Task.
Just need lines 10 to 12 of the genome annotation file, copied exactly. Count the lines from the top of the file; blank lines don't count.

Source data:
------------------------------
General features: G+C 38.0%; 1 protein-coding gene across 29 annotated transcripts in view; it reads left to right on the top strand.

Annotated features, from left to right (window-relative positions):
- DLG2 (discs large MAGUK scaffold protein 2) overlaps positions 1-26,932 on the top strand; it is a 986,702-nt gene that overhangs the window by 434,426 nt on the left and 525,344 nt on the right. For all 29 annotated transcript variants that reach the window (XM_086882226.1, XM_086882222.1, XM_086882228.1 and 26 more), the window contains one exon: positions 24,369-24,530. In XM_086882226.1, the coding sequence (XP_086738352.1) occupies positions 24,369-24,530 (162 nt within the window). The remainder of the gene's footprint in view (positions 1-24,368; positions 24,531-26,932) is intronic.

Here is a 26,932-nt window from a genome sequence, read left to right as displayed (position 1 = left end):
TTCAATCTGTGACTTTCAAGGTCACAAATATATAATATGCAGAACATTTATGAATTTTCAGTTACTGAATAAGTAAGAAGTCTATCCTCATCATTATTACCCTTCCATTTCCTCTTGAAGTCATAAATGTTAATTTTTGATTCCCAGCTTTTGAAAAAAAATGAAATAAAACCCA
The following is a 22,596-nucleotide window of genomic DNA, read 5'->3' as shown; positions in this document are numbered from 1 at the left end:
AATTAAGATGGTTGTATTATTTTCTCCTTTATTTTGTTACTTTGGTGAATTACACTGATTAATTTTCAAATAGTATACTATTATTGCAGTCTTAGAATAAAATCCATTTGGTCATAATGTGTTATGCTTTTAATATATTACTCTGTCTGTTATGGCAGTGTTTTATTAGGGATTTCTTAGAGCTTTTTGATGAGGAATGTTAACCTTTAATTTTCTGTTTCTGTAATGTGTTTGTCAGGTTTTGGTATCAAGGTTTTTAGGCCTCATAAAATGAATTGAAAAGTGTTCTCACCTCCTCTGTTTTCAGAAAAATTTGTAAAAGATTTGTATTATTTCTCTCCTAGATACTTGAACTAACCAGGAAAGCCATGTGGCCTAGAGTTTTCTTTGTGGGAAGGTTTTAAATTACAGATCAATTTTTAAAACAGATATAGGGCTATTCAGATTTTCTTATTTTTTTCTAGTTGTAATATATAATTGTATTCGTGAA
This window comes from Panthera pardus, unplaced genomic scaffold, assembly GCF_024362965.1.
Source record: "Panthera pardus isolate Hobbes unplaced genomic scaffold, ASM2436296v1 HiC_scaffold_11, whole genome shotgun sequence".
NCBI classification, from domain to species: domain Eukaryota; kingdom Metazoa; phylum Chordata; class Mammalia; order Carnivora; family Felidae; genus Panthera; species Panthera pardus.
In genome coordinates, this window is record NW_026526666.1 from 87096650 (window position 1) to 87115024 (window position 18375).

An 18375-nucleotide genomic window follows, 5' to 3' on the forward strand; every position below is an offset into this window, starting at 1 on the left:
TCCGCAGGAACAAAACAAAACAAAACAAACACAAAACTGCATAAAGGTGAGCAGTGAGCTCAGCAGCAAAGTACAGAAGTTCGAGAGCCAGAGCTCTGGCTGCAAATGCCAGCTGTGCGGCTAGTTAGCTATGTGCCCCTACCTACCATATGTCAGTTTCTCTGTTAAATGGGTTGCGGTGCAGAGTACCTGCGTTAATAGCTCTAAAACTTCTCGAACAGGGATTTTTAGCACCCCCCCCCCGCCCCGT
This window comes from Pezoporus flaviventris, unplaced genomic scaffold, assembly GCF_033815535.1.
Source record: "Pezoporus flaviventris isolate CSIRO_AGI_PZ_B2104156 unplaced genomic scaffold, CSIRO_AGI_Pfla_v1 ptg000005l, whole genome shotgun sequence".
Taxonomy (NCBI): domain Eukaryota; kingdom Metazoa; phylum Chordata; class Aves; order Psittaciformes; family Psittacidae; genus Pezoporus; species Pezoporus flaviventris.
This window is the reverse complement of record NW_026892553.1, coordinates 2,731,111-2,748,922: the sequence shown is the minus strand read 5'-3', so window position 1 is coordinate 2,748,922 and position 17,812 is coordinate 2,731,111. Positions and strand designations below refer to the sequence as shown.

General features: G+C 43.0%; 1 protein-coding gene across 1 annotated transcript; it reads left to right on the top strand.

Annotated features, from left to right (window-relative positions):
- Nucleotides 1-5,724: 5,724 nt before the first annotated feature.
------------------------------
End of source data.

NCBI classification, from domain to species: domain Eukaryota; kingdom Metazoa; phylum Chordata; class Mammalia; order Carnivora; family Felidae; genus Panthera; species Panthera pardus.
In genome coordinates, this window is record NW_026526666.1 from 87096650 (window position 1) to 87115024 (window position 18375).

An 18375-nucleotide genomic window follows, 5' to 3' on the forward strand; every position below is an offset into this window, starting at 1 on the left: